Show Summary Details
Page of

Introduction to palliative nursing care 

Introduction to palliative nursing care
Introduction to palliative nursing care

Nessa Coyle

Page of

PRINTED FROM OXFORD MEDICINE ONLINE ( © Oxford University Press, 2021. All Rights Reserved. Under the terms of the licence agreement, an individual user may print out a PDF of a single chapter of a title in Oxford Medicine Online for personal use (for details see Privacy Policy and Legal Notice).

date: 04 December 2021

Providing palliative care depends on the nurse having strong interpersonal skills and clinical knowledge and is informed by respect for the person and the ethical principles of autonomy, beneficence, nonmaleficence, and justice. The genuine, warm, and compassionate relationship of a nurse with his or her patient is frequently a healing relationship even in the face of death. It is a combination of state-of-the art clinical competence with fidelity to the patient, the ability to listen and remain present in the face of much suffering and distress, and effective communication. It is the nurse who provides much of the care and support to patients and families throughout a disease trajectory and the one who is more likely to be present at the time of death than any other health professional.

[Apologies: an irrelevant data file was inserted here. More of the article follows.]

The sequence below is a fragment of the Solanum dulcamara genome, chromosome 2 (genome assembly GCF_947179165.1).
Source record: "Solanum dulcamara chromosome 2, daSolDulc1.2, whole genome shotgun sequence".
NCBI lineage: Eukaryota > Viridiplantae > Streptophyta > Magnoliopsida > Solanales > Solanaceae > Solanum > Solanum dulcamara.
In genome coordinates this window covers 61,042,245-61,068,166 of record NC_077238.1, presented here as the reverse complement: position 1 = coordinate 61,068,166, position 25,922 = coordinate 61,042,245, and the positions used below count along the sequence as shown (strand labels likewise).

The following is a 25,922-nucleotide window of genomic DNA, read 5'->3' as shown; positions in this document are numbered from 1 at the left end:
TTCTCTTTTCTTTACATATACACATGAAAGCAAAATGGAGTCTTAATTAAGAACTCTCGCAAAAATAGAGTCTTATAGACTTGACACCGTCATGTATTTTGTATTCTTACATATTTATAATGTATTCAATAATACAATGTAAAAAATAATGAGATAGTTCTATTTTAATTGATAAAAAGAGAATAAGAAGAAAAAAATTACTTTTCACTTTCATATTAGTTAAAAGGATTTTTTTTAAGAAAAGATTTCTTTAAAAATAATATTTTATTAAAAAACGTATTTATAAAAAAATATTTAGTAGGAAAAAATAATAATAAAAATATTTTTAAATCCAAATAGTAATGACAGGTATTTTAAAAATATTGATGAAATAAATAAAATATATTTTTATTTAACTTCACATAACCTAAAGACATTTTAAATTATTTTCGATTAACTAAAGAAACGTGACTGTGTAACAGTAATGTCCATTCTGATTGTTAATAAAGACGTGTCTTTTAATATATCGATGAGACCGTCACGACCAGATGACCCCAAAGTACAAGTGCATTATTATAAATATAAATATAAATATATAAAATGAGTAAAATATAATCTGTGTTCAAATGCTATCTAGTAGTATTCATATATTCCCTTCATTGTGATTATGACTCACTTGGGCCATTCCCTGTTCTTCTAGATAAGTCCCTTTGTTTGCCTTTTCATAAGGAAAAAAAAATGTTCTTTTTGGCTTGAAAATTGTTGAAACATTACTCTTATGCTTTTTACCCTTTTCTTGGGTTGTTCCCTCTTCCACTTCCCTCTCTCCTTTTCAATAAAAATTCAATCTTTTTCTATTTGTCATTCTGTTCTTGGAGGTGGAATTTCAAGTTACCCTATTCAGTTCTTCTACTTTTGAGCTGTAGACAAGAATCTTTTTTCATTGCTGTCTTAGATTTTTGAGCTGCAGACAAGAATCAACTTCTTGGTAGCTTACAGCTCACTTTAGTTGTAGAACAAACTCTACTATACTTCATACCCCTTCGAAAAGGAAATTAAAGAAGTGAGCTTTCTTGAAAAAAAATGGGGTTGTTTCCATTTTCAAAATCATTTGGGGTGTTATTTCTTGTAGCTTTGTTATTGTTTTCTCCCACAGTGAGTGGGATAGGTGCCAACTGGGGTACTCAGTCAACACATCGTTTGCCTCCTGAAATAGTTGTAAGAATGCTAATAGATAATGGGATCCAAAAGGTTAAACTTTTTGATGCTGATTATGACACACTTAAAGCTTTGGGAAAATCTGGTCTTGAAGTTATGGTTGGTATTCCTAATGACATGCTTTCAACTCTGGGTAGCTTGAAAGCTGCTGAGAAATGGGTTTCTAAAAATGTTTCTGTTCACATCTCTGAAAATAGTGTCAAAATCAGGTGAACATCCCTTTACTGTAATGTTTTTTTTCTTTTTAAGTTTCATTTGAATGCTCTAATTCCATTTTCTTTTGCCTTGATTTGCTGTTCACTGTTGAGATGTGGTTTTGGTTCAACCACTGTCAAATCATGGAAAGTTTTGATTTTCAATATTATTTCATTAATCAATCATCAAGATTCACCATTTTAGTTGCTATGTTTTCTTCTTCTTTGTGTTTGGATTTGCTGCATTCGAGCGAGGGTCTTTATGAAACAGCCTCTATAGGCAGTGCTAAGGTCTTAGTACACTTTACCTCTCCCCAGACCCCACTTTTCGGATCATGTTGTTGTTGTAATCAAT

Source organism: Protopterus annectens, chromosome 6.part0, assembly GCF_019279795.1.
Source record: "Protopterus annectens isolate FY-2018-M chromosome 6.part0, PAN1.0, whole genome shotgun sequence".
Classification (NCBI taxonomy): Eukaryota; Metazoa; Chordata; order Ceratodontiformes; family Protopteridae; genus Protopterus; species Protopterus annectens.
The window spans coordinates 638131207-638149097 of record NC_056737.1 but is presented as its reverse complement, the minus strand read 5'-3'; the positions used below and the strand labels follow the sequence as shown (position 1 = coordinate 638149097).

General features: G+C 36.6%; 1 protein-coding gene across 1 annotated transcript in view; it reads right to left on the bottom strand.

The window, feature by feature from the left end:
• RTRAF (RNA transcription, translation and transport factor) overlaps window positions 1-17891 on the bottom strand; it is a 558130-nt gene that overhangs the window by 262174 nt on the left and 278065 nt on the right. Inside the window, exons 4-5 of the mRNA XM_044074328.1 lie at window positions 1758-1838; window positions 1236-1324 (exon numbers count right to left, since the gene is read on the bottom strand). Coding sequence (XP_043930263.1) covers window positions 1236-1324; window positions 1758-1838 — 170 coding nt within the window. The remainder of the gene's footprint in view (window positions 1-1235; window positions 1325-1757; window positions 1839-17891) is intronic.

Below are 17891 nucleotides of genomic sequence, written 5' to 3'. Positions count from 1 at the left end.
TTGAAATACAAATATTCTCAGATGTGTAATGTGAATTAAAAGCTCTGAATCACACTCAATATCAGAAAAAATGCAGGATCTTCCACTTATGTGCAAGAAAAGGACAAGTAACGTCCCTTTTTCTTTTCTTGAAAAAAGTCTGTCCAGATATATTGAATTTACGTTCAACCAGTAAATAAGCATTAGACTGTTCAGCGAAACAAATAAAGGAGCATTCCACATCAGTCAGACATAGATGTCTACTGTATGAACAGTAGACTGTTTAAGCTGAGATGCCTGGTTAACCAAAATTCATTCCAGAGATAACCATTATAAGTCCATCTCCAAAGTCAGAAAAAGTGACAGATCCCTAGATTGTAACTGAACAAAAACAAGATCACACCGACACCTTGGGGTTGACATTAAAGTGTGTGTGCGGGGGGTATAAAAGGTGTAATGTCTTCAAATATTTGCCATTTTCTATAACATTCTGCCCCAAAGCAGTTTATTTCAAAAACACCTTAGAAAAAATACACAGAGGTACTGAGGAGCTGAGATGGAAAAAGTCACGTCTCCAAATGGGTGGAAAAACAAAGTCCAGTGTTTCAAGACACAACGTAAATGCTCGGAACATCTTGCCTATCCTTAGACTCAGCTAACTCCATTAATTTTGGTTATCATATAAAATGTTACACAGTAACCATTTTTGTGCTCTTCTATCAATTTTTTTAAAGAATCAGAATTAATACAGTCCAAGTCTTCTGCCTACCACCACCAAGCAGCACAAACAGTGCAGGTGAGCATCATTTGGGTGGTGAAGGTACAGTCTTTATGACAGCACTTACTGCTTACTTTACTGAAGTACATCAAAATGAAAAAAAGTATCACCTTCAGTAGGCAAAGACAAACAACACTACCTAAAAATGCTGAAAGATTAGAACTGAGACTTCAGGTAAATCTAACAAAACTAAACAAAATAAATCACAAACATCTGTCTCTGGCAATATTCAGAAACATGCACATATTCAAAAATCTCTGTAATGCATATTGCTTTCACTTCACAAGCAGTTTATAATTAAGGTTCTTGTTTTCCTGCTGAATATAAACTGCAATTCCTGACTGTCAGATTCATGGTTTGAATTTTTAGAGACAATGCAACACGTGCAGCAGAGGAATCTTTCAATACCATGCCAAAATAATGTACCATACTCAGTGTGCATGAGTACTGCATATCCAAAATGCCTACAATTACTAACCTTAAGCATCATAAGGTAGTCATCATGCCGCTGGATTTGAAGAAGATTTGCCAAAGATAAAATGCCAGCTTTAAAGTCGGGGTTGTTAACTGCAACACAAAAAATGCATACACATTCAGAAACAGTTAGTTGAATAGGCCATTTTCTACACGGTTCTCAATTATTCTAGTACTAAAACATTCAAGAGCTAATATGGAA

Access to the complete content on Oxford Medicine Online requires a subscription or purchase. Public users are able to search the site and view the abstracts for each book and chapter without a subscription.

Please subscribe or login to access full text content.

If you have purchased a print title that contains an access token, please see the token for information about how to register your code.

For questions on access or troubleshooting, please check our FAQs, and if you can't find the answer there, please contact us.